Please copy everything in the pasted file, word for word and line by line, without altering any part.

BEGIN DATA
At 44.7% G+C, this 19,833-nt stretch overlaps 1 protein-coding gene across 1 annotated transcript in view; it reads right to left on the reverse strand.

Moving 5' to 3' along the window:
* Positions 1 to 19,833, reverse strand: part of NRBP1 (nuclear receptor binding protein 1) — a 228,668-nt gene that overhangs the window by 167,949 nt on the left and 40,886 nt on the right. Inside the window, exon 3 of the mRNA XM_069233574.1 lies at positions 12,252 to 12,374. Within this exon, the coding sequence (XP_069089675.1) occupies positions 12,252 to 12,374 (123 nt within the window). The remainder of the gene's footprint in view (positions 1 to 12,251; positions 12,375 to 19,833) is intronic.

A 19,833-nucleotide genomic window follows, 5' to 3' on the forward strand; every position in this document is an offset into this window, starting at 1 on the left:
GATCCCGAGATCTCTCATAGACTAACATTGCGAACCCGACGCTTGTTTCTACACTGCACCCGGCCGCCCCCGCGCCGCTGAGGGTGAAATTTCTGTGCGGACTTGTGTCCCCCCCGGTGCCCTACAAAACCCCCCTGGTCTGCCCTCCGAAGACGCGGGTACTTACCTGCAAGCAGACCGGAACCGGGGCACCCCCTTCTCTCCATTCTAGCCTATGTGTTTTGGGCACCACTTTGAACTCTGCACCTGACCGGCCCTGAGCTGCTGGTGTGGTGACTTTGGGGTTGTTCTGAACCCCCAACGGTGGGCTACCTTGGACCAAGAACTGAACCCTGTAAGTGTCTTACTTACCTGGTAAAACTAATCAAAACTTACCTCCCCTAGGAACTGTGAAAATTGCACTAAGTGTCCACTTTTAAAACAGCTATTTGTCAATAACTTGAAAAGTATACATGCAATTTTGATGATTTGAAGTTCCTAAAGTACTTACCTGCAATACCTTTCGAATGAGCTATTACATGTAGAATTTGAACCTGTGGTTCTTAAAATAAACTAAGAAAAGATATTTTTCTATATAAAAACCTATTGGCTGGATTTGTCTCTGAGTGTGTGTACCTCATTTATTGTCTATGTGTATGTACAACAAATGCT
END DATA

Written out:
At 44.7% G+C, this 19,833-nt stretch overlaps 1 protein-coding gene across 1 annotated transcript in view; it reads right to left on the reverse strand.

Moving 5' to 3' along the window:
* Positions 1 to 19,833, reverse strand: part of NRBP1 (nuclear receptor binding protein 1) — a 228,668-nt gene that overhangs the window by 167,949 nt on the left and 40,886 nt on the right. Inside the window, exon 3 of the mRNA XM_069233574.1 lies at positions 12,252 to 12,374. Within this exon, the coding sequence (XP_069089675.1) occupies positions 12,252 to 12,374 (123 nt within the window). The remainder of the gene's footprint in view (positions 1 to 12,251; positions 12,375 to 19,833) is intronic.

A 19,833-nucleotide genomic window follows, 5' to 3' on the forward strand; every position in this document is an offset into this window, starting at 1 on the left:
GATCCCGAGATCTCTCATAGACTAACATTGCGAACCCGACGCTTGTTTCTACACTGCACCCGGCCGCCCCCGCGCCGCTGAGGGTGAAATTTCTGTGCGGACTTGTGTCCCCCCCGGTGCCCTACAAAACCCCCCTGGTCTGCCCTCCGAAGACGCGGGTACTTACCTGCAAGCAGACCGGAACCGGGGCACCCCCTTCTCTCCATTCTAGCCTATGTGTTTTGGGCACCACTTTGAACTCTGCACCTGACCGGCCCTGAGCTGCTGGTGTGGTGACTTTGGGGTTGTTCTGAACCCCCAACGGTGGGCTACCTTGGACCAAGAACTGAACCCTGTAAGTGTCTTACTTACCTGGTAAAACTAATCAAAACTTACCTCCCCTAGGAACTGTGAAAATTGCACTAAGTGTCCACTTTTAAAACAGCTATTTGTCAATAACTTGAAAAGTATACATGCAATTTTGATGATTTGAAGTTCCTAAAGTACTTACCTGCAATACCTTTCGAATGAGCTATTACATGTAGAATTTGAACCTGTGGTTCTTAAAATAAACTAAGAAAAGATATTTTTCTATATAAAAACCTATTGGCTGGATTTGTCTCTGAGTGTGTGTACCTCATTTATTGTCTATGTGTATGTACAACAAATGCT